Cold Or Allergies! What are they and where do they come from?
Cold Or Allergies? I’ve researched some interesting things you should know! The arrival of spring means warmer weather, growing plants, vegetation, pollen floating in the air, and most unfortunately, seasonal allergies. The fluctuating temperatures during the transition from winter to spring, for many involves catching of colds and allergies. With the funnest time of the year just around the corner who needs that?
Over 50 million Americans suffer from environmental allergies and over one billion suffer colds annually. So, how do you tell the difference between them? Let’s Debunk The Cold Versus Allergy Myth…
Typically, since colds and allergies share the same kind of symptoms and treatments, it’s hard to spot the difference most of the time; unless you know what true symptoms to look for. Different from allergies, the common cold is caused by a virus, while allergy symptoms are a result of immune system responses to allergens like pollen, dust, pet dander and even floating mold spores.
What are the signs allergies may not be your problem?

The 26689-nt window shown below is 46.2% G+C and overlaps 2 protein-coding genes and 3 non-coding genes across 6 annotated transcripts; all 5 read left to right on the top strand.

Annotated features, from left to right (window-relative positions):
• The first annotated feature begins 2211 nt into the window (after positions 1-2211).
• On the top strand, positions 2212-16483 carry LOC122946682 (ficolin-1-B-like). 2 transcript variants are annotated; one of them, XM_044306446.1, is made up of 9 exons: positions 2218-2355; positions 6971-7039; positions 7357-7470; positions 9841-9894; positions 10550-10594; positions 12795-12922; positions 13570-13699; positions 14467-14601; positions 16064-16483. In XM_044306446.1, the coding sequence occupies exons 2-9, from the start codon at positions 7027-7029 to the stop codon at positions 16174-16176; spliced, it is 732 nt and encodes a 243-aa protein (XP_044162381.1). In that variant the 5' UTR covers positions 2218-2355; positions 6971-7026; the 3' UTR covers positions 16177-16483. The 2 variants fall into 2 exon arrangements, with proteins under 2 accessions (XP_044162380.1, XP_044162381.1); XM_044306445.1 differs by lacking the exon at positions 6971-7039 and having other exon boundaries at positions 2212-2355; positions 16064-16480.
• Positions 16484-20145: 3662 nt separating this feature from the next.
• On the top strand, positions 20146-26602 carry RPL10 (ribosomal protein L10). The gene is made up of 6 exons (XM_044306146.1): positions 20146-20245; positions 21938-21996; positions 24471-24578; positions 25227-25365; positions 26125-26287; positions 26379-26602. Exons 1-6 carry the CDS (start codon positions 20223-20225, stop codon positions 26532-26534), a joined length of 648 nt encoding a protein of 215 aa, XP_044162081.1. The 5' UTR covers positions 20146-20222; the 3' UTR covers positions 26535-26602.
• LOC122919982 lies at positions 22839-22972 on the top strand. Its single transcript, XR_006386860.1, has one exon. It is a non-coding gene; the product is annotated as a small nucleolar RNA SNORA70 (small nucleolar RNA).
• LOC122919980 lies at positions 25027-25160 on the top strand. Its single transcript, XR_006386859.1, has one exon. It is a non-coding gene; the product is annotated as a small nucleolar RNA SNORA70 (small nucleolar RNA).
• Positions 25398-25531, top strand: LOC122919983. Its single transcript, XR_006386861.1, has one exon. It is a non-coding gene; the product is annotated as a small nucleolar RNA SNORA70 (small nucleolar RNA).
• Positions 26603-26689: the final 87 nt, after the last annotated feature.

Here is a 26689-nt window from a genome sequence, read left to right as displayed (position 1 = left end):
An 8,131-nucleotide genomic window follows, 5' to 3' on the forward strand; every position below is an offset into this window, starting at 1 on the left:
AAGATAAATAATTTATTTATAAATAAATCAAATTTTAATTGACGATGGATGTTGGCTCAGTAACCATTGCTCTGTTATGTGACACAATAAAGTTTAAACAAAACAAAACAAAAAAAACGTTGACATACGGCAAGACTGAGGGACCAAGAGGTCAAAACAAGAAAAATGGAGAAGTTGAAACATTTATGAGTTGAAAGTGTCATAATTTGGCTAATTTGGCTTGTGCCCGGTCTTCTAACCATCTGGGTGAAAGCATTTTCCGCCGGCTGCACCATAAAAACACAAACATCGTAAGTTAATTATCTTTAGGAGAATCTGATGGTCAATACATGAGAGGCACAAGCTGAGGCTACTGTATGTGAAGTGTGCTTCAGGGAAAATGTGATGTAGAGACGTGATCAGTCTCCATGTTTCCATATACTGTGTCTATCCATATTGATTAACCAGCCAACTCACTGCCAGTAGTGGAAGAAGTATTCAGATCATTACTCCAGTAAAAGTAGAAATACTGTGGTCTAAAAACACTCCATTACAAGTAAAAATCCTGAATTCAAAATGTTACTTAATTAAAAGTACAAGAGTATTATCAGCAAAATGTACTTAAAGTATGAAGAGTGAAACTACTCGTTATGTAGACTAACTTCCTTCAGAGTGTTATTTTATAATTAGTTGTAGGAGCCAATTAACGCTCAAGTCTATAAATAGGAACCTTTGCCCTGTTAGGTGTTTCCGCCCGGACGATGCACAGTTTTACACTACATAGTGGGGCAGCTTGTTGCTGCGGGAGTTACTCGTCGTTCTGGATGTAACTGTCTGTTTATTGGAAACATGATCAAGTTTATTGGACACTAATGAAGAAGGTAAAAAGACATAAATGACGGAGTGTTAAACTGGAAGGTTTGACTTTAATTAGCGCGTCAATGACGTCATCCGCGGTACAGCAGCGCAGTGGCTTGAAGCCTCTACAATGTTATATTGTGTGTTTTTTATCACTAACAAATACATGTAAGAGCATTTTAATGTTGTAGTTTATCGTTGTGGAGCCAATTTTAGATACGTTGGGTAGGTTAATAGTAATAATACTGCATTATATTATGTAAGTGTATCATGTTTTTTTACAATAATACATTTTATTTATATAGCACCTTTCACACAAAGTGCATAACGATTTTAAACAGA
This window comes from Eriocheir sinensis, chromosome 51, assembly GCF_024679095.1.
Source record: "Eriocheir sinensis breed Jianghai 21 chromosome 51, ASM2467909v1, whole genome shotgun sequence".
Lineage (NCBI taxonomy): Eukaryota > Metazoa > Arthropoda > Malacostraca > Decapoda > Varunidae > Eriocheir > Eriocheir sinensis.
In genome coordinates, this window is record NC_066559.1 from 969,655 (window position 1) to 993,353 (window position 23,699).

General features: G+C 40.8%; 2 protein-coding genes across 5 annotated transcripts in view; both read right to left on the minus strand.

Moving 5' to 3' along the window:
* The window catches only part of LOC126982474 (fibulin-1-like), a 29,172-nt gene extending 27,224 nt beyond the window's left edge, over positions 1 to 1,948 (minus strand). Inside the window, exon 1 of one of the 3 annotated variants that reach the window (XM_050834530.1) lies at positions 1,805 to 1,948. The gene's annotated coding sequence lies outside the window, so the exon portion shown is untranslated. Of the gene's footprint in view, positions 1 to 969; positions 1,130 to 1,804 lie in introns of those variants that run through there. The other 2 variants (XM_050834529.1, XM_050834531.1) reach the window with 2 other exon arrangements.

That’s when you may actually have a cold virus. Learn what each of the symptoms are so you can treat each one correctly and feel better much sooner.
However, it’s difficult to tell the difference between the two when symptoms first strike. A survey conducted by Doctor On Demand found that most Americans have no idea when it comes to differentiating between allergy and common cold symptoms. Did you know that more than half of Americans polled thought allergy symptoms, such as watery, itchy eyes, and itchy ears and throat were also cold symptoms? Did you know cold and seasonal allergy symptoms that do overlap include a runny nose, stuffy nose, sneezing, fatigue, and coughing?
The best way to make a distinction between the two is the duration of the different symptoms and how fast your situation deteriorates. (See your Doctor If Symptoms get worse) A common cold typically should last no longer than ten days, while allergies can pester people for many weeks or months to come.
Moreover, seasonal allergies tend to boom at the same time every year, while colds are more prominent between winter and fall or chilly, cold and wet periods. If you wish to tackle both, decongestant and nasal sprays alleviate both cold and allergy symptoms. These sprays can help those with colds breathe easier while also treating a swollen and congested nasal passage without causing symptoms such as insomnia or drowsiness.
Although nasal sprays are considered to be the most effective way to treat outdoor allergies, Doctor On Demand found only one in four Americans surveyed knew this; antihistamines like Claritin and Benadryl are not the best choices for environmental allergies. A cold and allergy symptom may overlap and they should be treated accordingly based on your diagnosis. If you are feeling miserable after a week, don’t hesitate, see your doctor.
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